Run time: 118 mins
Ammonite must be the most sensually alive British picture since Francis Lee’s debut, God’s Own Country. It’s the kind of film that does things to your fingertips, and makes you want to buy candles.
Mary (Kate Winslet) is not quite living the life of esteem and acknowledgment she deserves, toiling away on the brutishly windy coast of Lyme Regis, caring for her sickly mother (Gemma Jones) and selling shiny souvenirs to passing tourists. It’s a stable if not impoverished existence.
The arrival of Charlotte (Saoirse Ronan) and her husband, Roderick (James McArdle) will upend everything. He asks Mary to look after his wife; she’s sickly and needs the fresh sea air. Mary grudgingly agrees, and soon the two women become interested in each other.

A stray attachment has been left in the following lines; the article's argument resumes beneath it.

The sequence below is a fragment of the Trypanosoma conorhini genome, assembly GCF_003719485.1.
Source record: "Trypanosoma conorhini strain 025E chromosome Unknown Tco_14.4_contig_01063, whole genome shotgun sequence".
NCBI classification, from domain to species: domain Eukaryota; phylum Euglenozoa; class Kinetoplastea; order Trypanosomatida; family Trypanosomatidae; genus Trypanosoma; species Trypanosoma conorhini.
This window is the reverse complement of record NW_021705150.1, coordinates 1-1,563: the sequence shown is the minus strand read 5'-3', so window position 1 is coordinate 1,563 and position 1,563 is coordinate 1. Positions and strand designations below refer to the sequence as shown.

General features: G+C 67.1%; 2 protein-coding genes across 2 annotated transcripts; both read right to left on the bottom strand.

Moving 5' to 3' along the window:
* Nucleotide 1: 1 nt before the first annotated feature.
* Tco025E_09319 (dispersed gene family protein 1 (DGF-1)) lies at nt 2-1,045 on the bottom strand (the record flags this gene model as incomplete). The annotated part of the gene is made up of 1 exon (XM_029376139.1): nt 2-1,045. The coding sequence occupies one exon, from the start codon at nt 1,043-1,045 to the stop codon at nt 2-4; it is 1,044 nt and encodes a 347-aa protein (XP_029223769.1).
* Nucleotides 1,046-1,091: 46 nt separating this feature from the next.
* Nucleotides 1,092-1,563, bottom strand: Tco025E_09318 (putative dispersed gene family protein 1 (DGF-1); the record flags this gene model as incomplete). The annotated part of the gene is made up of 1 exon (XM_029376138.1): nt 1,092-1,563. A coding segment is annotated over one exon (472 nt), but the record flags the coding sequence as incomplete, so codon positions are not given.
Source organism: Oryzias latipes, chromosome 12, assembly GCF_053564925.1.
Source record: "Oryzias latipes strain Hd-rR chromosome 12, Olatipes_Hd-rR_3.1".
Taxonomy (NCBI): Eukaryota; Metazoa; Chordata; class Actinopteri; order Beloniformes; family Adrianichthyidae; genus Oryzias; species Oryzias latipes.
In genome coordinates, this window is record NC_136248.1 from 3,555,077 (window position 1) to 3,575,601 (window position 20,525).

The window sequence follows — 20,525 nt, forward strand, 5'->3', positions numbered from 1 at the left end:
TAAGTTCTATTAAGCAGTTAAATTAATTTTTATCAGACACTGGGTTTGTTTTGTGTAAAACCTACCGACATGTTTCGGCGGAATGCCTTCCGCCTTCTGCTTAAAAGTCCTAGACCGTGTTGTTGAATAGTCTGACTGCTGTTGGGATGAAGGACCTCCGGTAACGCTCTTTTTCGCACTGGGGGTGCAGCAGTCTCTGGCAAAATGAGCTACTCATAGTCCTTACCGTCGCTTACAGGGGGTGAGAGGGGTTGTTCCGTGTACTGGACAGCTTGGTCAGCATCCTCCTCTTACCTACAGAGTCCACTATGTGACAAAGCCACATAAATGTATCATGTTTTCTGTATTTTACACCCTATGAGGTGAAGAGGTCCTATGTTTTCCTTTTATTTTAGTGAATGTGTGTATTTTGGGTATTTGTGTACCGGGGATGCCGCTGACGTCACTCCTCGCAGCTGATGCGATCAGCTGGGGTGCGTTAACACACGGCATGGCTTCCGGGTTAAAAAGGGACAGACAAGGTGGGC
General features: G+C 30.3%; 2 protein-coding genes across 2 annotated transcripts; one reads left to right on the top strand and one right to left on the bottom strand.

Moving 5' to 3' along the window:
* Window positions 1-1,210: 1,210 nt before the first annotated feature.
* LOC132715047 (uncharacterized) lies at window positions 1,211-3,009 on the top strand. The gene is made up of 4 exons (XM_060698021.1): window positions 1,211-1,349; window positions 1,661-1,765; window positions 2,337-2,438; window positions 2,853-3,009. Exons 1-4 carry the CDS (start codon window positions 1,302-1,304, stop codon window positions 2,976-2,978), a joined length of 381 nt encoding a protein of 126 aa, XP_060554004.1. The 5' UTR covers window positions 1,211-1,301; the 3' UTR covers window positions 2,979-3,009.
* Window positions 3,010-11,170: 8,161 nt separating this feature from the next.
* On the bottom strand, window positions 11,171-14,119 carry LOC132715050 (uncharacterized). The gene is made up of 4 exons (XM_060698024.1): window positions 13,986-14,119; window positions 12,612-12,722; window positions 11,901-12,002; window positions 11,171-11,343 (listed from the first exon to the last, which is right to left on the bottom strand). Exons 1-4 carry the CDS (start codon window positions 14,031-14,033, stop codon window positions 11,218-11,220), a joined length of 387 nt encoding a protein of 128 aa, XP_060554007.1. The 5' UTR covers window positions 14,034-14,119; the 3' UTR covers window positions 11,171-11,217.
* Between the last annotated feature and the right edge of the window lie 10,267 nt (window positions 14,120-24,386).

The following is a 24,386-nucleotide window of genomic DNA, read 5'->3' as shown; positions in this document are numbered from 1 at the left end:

Ammonite: taken from spiraling fossil shells, commits itself to exploring a secret affair, which with its period trappings and local’s (predictable) misogynistic asides – stands no chance.
One thing’s for sure, our lust for lesbian period dramas hasn’t dulled in the slightest.
We haven’t seen the last of films like Ammonite. When the quality is this good, long may they continue. (research Jack Whiting) That aside. There are many worldwide tales still to tell, aside easy, now tired, preachy, often humourless trend-mill yarns.